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Washington, DC's metro is slammed with marchers trying to get to the National Mall

Thousands Attend Women's March On Washington
Demonstrators arrive at Union Station for the Women's March on Washington on January 21, 2017 in Washington, DC.
Photo by Jessica Kourkounis/Getty Images

On Inauguration Day, Washington, DC’s metro cars and buses were emptier than usual. Despite road closures, traffic was subdued. Outside of the roughly 250,000 people who attended President Donald Trump’s swearing-in ceremony, and the thousands of anti-Trump demonstrators staging protests in the surrounding streets, Washington, DC, had largely gone dark for a day.

Only a day later, just getting to the nation’s capital is proving much more difficult, as hundreds of thousands head to the National Mall for the Women’s March on Washington.

Los Angeles Times reporter Matt Pearce captured the difference on his ride into the city:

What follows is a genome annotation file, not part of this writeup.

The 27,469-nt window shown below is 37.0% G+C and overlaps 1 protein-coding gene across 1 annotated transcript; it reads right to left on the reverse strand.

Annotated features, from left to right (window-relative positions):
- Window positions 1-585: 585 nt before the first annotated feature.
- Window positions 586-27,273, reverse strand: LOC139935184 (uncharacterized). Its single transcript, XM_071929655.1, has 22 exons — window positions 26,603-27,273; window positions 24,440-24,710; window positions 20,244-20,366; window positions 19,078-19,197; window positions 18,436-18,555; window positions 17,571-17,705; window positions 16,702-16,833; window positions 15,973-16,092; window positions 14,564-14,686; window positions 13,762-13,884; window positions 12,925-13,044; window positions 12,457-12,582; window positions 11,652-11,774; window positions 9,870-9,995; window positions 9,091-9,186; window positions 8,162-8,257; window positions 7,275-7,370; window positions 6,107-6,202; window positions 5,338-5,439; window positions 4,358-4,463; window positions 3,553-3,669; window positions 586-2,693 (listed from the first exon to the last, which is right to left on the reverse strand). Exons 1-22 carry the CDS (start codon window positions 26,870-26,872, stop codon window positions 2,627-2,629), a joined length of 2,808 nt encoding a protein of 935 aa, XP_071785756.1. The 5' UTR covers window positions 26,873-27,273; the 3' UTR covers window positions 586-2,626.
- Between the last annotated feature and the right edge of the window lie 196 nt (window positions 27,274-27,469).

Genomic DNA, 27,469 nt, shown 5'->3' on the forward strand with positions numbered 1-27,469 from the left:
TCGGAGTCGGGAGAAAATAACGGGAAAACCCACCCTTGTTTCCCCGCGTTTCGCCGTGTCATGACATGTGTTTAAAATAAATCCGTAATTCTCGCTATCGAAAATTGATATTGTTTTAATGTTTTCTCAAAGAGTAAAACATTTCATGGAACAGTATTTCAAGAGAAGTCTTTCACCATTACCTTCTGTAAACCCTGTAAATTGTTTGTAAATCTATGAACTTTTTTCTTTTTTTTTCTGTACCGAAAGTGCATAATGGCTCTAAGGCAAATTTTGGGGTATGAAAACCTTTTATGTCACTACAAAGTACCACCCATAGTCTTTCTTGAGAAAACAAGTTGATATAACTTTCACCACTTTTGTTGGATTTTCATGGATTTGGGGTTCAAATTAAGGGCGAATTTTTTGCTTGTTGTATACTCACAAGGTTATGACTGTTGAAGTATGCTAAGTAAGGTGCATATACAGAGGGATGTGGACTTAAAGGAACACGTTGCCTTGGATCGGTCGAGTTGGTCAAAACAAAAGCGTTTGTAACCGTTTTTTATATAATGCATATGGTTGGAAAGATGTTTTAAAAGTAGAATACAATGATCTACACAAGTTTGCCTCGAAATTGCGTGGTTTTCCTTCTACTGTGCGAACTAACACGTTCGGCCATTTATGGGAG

Although 220,000 people have committed to going to the march on Facebook, event organizers are expecting half a million people to participate, DC’s deputy mayor tweeted Saturday.

As of 11 am, 275,000 people had ridden DC’s metro, eight times a typical Saturday and busier than most weekday’s, WMATA tweeted. By comparison, 193,000 people had ridden the metro by 11 am yesterday.

Videos and photographs of packed metro stations in surrounding Virginia and Maryland continue to pour in, and by 10 am the Washington Metropolitan Area Transit Authority has already announced that several metro parking lots are already close to capacity.

For a city that overwhelmingly voted for Hillary Clinton (90.9 percent of DC residents cast their ballot for the Democratic candidate in November), it’s not a particularly surprising outpouring of support.

But marchers are not only coming from DC and its surrounding suburbs. In the days leading up to march, there were multiple reports of planes filled with women flying to Washington to march.

Similar marches have also been planned in more than 600 cities around the country — and even internationally — to amplify the message on Trump’s first official day in office.

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